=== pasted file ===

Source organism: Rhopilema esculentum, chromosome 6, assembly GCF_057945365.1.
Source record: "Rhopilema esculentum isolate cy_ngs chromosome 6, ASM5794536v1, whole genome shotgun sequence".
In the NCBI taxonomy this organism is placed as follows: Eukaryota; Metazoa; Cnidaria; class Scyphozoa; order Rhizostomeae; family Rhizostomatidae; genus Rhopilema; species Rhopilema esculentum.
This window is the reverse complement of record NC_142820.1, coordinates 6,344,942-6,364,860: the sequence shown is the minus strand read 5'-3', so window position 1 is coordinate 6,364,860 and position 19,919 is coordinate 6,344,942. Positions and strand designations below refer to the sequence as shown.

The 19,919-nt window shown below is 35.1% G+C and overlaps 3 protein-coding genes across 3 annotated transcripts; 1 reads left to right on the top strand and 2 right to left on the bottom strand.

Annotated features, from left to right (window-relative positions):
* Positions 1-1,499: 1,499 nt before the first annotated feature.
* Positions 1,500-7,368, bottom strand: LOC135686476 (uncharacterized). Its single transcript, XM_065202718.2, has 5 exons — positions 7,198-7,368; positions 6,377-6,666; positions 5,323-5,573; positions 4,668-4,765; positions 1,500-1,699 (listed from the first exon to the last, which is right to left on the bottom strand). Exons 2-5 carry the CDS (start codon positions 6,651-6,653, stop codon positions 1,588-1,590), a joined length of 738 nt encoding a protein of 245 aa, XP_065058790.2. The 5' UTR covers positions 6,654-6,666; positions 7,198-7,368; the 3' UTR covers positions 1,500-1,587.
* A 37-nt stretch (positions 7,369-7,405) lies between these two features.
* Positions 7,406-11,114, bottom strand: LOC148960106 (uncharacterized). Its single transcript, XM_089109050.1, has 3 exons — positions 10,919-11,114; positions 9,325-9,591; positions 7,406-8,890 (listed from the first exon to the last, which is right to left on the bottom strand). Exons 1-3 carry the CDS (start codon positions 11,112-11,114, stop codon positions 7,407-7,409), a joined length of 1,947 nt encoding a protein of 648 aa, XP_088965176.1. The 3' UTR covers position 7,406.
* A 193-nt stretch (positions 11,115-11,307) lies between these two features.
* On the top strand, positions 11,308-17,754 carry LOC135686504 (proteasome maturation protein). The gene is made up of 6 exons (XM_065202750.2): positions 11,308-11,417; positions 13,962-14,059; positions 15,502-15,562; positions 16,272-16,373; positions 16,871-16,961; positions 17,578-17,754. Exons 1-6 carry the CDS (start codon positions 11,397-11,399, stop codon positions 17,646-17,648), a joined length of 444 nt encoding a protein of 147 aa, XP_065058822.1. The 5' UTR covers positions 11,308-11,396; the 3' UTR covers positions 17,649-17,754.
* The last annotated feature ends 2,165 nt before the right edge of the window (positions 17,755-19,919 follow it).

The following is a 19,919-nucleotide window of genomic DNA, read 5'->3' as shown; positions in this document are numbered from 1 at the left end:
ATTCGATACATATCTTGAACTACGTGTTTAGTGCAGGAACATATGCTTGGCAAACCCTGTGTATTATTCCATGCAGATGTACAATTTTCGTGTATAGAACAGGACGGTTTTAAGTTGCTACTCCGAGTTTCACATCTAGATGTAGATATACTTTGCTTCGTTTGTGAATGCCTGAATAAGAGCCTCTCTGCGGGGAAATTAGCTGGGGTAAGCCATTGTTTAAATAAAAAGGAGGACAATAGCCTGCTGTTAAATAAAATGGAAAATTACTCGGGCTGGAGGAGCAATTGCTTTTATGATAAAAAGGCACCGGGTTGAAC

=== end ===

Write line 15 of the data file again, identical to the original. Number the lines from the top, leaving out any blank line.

ATTCGATACATATCTTGAACTACGTGTTTAGTGCAGGAACATATGCTTGGCAAACCCTGTGTATTATTCCATGCAGATGTACAATTTTCGTGTATAGAACAGGACGGTTTTAAGTTGCTACTCCGAGTTTCACATCTAGATGTAGATATACTTTGCTTCGTTTGTGAATGCCTGAATAAGAGCCTCTCTGCGGGGAAATTAGCTGGGGTAAGCCATTGTTTAAATAAAAAGGAGGACAATAGCCTGCTGTTAAATAAAATGGAAAATTACTCGGGCTGGAGGAGCAATTGCTTTTATGATAAAAAGGCACCGGGTTGAAC